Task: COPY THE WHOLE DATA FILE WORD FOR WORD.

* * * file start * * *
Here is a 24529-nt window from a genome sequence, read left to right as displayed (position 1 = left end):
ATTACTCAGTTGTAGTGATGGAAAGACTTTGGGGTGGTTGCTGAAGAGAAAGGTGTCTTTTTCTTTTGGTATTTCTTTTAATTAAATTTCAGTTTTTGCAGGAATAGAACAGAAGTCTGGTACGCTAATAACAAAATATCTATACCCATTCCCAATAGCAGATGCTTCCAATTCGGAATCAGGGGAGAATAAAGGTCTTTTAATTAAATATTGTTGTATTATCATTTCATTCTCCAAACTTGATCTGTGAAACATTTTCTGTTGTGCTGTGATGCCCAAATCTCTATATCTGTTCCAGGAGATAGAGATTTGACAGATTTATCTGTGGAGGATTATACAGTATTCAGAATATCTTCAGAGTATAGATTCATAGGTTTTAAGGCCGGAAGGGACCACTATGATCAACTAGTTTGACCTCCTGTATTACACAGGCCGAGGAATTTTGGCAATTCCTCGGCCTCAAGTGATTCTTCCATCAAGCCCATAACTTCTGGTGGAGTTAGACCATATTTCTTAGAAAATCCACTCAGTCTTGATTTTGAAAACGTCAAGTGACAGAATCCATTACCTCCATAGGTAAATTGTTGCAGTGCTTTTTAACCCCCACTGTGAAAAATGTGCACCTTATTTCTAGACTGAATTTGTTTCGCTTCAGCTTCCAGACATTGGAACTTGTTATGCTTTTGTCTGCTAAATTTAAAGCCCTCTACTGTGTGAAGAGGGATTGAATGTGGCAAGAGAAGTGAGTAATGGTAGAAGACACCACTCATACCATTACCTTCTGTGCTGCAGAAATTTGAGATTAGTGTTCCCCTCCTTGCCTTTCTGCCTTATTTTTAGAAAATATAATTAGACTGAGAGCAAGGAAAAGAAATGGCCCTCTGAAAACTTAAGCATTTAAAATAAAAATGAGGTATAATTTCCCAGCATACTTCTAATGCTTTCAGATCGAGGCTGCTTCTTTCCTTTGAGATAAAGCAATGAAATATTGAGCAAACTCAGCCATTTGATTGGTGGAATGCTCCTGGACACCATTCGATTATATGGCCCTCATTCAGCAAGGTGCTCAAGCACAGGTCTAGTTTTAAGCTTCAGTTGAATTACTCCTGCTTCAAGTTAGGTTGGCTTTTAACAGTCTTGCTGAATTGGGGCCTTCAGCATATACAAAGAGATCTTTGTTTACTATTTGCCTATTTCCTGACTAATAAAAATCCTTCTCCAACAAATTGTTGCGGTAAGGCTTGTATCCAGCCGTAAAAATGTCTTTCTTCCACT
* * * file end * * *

Here is a 24529-nt window from a genome sequence, read left to right as displayed (position 1 = left end):
ATTACTCAGTTGTAGTGATGGAAAGACTTTGGGGTGGTTGCTGAAGAGAAAGGTGTCTTTTTCTTTTGGTATTTCTTTTAATTAAATTTCAGTTTTTGCAGGAATAGAACAGAAGTCTGGTACGCTAATAACAAAATATCTATACCCATTCCCAATAGCAGATGCTTCCAATTCGGAATCAGGGGAGAATAAAGGTCTTTTAATTAAATATTGTTGTATTATCATTTCATTCTCCAAACTTGATCTGTGAAACATTTTCTGTTGTGCTGTGATGCCCAAATCTCTATATCTGTTCCAGGAGATAGAGATTTGACAGATTTATCTGTGGAGGATTATACAGTATTCAGAATATCTTCAGAGTATAGATTCATAGGTTTTAAGGCCGGAAGGGACCACTATGATCAACTAGTTTGACCTCCTGTATTACACAGGCCGAGGAATTTTGGCAATTCCTCGGCCTCAAGTGATTCTTCCATCAAGCCCATAACTTCTGGTGGAGTTAGACCATATTTCTTAGAAAATCCACTCAGTCTTGATTTTGAAAACGTCAAGTGACAGAATCCATTACCTCCATAGGTAAATTGTTGCAGTGCTTTTTAACCCCCACTGTGAAAAATGTGCACCTTATTTCTAGACTGAATTTGTTTCGCTTCAGCTTCCAGACATTGGAACTTGTTATGCTTTTGTCTGCTAAATTTAAAGCCCTCTACTGTGTGAAGAGGGATTGAATGTGGCAAGAGAAGTGAGTAATGGTAGAAGACACCACTCATACCATTACCTTCTGTGCTGCAGAAATTTGAGATTAGTGTTCCCCTCCTTGCCTTTCTGCCTTATTTTTAGAAAATATAATTAGACTGAGAGCAAGGAAAAGAAATGGCCCTCTGAAAACTTAAGCATTTAAAATAAAAATGAGGTATAATTTCCCAGCATACTTCTAATGCTTTCAGATCGAGGCTGCTTCTTTCCTTTGAGATAAAGCAATGAAATATTGAGCAAACTCAGCCATTTGATTGGTGGAATGCTCCTGGACACCATTCGATTATATGGCCCTCATTCAGCAAGGTGCTCAAGCACAGGTCTAGTTTTAAGCTTCAGTTGAATTACTCCTGCTTCAAGTTAGGTTGGCTTTTAACAGTCTTGCTGAATTGGGGCCTTCAGCATATACAAAGAGATCTTTGTTTACTATTTGCCTATTTCCTGACTAATAAAAATCCTTCTCCAACAAATTGTTGCGGTAAGGCTTGTATCCAGCCGTAAAAATGTCTTTCTTCCACT